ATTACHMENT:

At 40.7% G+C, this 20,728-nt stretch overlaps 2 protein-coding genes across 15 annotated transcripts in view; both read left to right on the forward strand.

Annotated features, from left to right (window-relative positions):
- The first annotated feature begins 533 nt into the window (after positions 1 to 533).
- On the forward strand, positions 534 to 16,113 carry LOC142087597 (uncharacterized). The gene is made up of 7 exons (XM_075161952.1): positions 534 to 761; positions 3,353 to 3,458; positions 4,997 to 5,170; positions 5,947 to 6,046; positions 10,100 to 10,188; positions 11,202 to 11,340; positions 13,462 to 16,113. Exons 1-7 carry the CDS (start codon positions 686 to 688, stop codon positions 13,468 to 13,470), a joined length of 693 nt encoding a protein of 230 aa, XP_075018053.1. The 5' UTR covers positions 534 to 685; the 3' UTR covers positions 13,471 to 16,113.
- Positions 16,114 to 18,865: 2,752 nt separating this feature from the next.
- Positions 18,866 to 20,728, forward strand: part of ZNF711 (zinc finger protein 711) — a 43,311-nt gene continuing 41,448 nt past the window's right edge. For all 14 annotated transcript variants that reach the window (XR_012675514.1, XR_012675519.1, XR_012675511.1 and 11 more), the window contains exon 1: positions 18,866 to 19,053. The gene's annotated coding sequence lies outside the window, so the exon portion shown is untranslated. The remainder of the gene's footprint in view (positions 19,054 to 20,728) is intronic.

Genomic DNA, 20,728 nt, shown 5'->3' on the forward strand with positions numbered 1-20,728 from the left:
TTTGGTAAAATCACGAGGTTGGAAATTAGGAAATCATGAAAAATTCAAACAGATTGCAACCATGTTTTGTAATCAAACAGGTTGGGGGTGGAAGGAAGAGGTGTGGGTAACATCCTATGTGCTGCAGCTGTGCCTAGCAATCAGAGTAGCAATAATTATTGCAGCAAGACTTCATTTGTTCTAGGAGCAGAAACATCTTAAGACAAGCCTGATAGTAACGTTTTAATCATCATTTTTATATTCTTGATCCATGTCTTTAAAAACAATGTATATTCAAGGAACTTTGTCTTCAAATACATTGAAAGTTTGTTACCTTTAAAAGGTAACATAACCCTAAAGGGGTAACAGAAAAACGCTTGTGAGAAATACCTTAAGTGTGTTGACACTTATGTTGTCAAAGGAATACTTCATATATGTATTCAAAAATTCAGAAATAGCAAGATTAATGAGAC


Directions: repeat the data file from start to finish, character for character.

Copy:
At 40.7% G+C, this 20,728-nt stretch overlaps 2 protein-coding genes across 15 annotated transcripts in view; both read left to right on the forward strand.

Annotated features, from left to right (window-relative positions):
- The first annotated feature begins 533 nt into the window (after positions 1 to 533).
- On the forward strand, positions 534 to 16,113 carry LOC142087597 (uncharacterized). The gene is made up of 7 exons (XM_075161952.1): positions 534 to 761; positions 3,353 to 3,458; positions 4,997 to 5,170; positions 5,947 to 6,046; positions 10,100 to 10,188; positions 11,202 to 11,340; positions 13,462 to 16,113. Exons 1-7 carry the CDS (start codon positions 686 to 688, stop codon positions 13,468 to 13,470), a joined length of 693 nt encoding a protein of 230 aa, XP_075018053.1. The 5' UTR covers positions 534 to 685; the 3' UTR covers positions 13,471 to 16,113.
- Positions 16,114 to 18,865: 2,752 nt separating this feature from the next.
- Positions 18,866 to 20,728, forward strand: part of ZNF711 (zinc finger protein 711) — a 43,311-nt gene continuing 41,448 nt past the window's right edge. For all 14 annotated transcript variants that reach the window (XR_012675514.1, XR_012675519.1, XR_012675511.1 and 11 more), the window contains exon 1: positions 18,866 to 19,053. The gene's annotated coding sequence lies outside the window, so the exon portion shown is untranslated. The remainder of the gene's footprint in view (positions 19,054 to 20,728) is intronic.

Genomic DNA, 20,728 nt, shown 5'->3' on the forward strand with positions numbered 1-20,728 from the left:
TTTGGTAAAATCACGAGGTTGGAAATTAGGAAATCATGAAAAATTCAAACAGATTGCAACCATGTTTTGTAATCAAACAGGTTGGGGGTGGAAGGAAGAGGTGTGGGTAACATCCTATGTGCTGCAGCTGTGCCTAGCAATCAGAGTAGCAATAATTATTGCAGCAAGACTTCATTTGTTCTAGGAGCAGAAACATCTTAAGACAAGCCTGATAGTAACGTTTTAATCATCATTTTTATATTCTTGATCCATGTCTTTAAAAACAATGTATATTCAAGGAACTTTGTCTTCAAATACATTGAAAGTTTGTTACCTTTAAAAGGTAACATAACCCTAAAGGGGTAACAGAAAAACGCTTGTGAGAAATACCTTAAGTGTGTTGACACTTATGTTGTCAAAGGAATACTTCATATATGTATTCAAAAATTCAGAAATAGCAAGATTAATGAGAC